But that, in my view, does not diminish the reality of art; that art is a subject like any other. That you CAN learn it, that you are not born with or without it. That the average person can learn, benefit from learning and broaden their creative scope through the study of it as a subject.


    *Though its important to note that at various points in history this is just what they were used as by the artistic elite to control their market and product


     
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  2. zombiesniper

    zombiesniper Furtographer Extraordinaire! Supporting Member

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    Agree.

    There must be a criteria in order to asses a piece of work. Without it everyone is already an exceptional photographer and every image is a masterpiece. And we know this isn't true.

    I think where it gets into a grey area is how much emphasis one puts on the "rules". Some will abide bye them at all costs. Even if this makes the image less pleasing for it. Others are so set against them, and their images suffer for "the art".

    Like most things, my preferences and moderation I find is the key. For me there are no hard rules to follow. I have learned them and if the image suits it I do take them into account. But there's a difference between making an informed decision and just bucking the system.
     
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  3. smoke665

    smoke665 Been spending a lot of time on here!

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    Beat me to the point. Rules give you a starting point not an end. However there are things that exist for a reason. Arrangement of the elements in a composition can and does have an effect on how the viewer perceives your work. Static compositions tend to inspire calm and tranquility in the viewer, while dynamic compositions create unease or excitement. The same can be said with the use of color theory. We see blues and greens as cooler and red as warmer. There's some other things like top loading/bottom loading, contrast, and focus that also affect the viewers senses. The thing is, it doesn't matter how much talent you have, if you present it in a manner that goes against time tested logic, you run the risk of no one liking or getting it.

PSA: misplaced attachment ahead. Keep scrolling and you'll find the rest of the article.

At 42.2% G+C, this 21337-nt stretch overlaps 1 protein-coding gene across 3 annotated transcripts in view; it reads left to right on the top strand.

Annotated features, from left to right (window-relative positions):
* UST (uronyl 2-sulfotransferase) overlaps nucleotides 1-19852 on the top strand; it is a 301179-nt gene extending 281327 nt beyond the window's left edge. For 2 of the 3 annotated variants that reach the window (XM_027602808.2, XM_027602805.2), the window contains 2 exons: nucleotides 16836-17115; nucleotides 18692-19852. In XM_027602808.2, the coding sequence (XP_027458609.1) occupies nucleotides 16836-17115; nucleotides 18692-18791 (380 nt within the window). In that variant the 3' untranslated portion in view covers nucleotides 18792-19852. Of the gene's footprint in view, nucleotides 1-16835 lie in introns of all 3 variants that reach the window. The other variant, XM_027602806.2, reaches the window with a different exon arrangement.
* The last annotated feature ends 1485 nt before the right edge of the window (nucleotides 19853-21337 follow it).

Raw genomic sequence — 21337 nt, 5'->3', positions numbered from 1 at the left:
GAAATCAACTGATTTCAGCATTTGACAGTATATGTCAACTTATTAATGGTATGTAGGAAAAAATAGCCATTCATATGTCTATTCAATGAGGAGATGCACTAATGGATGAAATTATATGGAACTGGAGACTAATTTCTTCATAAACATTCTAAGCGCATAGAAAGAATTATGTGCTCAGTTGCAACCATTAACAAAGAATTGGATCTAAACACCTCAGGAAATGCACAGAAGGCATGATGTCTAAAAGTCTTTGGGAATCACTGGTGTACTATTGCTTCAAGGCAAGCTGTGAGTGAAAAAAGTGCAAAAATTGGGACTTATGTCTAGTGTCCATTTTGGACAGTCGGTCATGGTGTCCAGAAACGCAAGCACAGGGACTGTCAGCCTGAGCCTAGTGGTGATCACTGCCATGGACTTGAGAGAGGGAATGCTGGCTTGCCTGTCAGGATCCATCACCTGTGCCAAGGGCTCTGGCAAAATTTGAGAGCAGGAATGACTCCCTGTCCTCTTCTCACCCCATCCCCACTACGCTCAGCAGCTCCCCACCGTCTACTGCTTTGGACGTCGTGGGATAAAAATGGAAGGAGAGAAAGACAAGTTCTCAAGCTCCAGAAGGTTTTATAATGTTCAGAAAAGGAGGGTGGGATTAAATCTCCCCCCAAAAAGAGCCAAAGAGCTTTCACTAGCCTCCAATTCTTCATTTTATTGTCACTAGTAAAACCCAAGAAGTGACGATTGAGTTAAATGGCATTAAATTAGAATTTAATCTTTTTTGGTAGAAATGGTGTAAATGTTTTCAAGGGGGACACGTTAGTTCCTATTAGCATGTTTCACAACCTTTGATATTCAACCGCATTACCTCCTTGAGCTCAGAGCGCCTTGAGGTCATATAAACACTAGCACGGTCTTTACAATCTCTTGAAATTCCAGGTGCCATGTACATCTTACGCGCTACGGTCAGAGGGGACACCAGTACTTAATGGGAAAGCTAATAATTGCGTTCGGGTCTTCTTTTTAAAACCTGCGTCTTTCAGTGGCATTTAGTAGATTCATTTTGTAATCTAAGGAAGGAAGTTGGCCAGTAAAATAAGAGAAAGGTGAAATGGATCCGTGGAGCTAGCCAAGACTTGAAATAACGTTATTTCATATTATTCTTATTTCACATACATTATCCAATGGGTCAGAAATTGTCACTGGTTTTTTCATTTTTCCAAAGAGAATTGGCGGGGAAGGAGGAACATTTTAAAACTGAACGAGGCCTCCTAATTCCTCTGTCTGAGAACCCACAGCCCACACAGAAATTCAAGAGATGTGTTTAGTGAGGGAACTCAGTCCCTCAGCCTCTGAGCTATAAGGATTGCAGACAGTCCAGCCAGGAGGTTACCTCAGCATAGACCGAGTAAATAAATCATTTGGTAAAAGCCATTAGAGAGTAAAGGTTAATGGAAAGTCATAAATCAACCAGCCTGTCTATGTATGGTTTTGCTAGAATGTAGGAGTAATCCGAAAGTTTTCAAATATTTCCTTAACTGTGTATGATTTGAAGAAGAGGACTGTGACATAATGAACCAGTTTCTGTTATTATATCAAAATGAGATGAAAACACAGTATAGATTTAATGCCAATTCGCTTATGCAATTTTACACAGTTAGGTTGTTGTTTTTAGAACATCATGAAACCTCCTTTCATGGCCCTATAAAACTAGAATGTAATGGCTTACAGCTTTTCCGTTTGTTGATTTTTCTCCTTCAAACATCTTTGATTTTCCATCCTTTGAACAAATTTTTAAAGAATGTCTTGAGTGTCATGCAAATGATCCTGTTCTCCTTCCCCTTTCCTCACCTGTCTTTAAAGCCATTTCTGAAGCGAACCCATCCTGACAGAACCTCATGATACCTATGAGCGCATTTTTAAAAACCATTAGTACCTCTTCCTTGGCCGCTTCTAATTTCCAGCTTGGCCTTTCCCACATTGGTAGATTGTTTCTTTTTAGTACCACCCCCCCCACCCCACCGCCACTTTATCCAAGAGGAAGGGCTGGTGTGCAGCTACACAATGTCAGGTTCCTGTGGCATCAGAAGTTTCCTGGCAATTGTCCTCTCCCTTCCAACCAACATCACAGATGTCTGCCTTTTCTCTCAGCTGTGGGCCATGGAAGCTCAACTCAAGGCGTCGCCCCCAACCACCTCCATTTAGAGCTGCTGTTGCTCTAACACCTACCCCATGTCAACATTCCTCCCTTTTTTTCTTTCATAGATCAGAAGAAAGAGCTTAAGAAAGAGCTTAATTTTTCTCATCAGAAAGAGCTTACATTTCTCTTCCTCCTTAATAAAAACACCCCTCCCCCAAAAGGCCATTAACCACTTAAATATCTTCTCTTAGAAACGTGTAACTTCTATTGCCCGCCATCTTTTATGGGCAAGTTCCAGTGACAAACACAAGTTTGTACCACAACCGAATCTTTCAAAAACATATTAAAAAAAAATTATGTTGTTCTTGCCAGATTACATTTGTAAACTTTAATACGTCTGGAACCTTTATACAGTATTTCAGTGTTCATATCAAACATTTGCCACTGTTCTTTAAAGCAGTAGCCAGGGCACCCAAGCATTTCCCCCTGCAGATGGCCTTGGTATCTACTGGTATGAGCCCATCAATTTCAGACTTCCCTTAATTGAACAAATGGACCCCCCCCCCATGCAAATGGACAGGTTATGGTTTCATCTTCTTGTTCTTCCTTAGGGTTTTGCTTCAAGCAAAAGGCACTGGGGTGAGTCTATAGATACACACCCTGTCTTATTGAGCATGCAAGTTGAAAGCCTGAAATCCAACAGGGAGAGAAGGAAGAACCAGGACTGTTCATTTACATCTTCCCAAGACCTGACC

As to being born with talent, I believe there are some who are born with an advantage. The ability to differentiate between subtle hue differences varies quite a bit between individuals, as does the ability to focus. The coordination between mind and hand to draw or paint varies. Even the ability to perceive the image in your mind before you give it life varies. Yes, there are skills that can be taught, that give respectable results, but once you get past basic proficiency those with talent will start to rise above.
     
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  4. Dean_Gretsch

    Dean_Gretsch Always looking... Staff Member Supporting Member

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    What?!? What!
     
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  5. AlanKlein

    AlanKlein Been spending a lot of time on here!